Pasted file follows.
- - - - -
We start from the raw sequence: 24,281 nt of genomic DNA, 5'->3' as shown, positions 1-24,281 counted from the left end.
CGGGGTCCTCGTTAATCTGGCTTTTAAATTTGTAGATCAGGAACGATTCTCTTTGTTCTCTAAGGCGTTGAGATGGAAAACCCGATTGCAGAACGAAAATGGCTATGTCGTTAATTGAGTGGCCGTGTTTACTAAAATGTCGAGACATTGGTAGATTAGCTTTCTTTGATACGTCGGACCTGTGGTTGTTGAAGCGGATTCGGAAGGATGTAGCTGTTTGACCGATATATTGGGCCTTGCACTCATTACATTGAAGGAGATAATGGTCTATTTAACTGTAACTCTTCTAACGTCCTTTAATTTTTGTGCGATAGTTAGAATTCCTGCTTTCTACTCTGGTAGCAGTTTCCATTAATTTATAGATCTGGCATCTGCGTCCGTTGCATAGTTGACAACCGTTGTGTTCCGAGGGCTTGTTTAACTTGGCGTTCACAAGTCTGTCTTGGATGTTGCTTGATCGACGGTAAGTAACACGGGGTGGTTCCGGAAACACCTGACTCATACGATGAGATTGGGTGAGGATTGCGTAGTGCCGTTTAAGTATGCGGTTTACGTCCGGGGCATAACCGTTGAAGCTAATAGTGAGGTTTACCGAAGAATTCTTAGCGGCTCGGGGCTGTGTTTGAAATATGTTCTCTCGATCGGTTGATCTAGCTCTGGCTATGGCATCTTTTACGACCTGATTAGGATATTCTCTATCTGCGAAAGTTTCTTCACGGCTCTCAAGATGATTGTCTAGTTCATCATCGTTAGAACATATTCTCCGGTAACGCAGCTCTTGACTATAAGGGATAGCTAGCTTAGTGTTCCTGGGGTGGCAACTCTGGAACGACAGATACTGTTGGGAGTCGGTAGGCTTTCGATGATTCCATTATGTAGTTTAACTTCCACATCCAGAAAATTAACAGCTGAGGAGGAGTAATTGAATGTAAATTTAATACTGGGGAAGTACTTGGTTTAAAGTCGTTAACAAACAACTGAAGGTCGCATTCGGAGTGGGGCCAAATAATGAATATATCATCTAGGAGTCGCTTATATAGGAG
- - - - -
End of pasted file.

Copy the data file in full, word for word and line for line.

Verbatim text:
We start from the raw sequence: 24,281 nt of genomic DNA, 5'->3' as shown, positions 1-24,281 counted from the left end.
CGGGGTCCTCGTTAATCTGGCTTTTAAATTTGTAGATCAGGAACGATTCTCTTTGTTCTCTAAGGCGTTGAGATGGAAAACCCGATTGCAGAACGAAAATGGCTATGTCGTTAATTGAGTGGCCGTGTTTACTAAAATGTCGAGACATTGGTAGATTAGCTTTCTTTGATACGTCGGACCTGTGGTTGTTGAAGCGGATTCGGAAGGATGTAGCTGTTTGACCGATATATTGGGCCTTGCACTCATTACATTGAAGGAGATAATGGTCTATTTAACTGTAACTCTTCTAACGTCCTTTAATTTTTGTGCGATAGTTAGAATTCCTGCTTTCTACTCTGGTAGCAGTTTCCATTAATTTATAGATCTGGCATCTGCGTCCGTTGCATAGTTGACAACCGTTGTGTTCCGAGGGCTTGTTTAACTTGGCGTTCACAAGTCTGTCTTGGATGTTGCTTGATCGACGGTAAGTAACACGGGGTGGTTCCGGAAACACCTGACTCATACGATGAGATTGGGTGAGGATTGCGTAGTGCCGTTTAAGTATGCGGTTTACGTCCGGGGCATAACCGTTGAAGCTAATAGTGAGGTTTACCGAAGAATTCTTAGCGGCTCGGGGCTGTGTTTGAAATATGTTCTCTCGATCGGTTGATCTAGCTCTGGCTATGGCATCTTTTACGACCTGATTAGGATATTCTCTATCTGCGAAAGTTTCTTCACGGCTCTCAAGATGATTGTCTAGTTCATCATCGTTAGAACATATTCTCCGGTAACGCAGCTCTTGACTATAAGGGATAGCTAGCTTAGTGTTCCTGGGGTGGCAACTCTGGAACGACAGATACTGTTGGGAGTCGGTAGGCTTTCGATGATTCCATTATGTAGTTTAACTTCCACATCCAGAAAATTAACAGCTGAGGAGGAGTAATTGAATGTAAATTTAATACTGGGGAAGTACTTGGTTTAAAGTCGTTAACAAACAACTGAAGGTCGCATTCGGAGTGGGGCCAAATAATGAATATATCATCTAGGAGTCGCTTATATAGGAG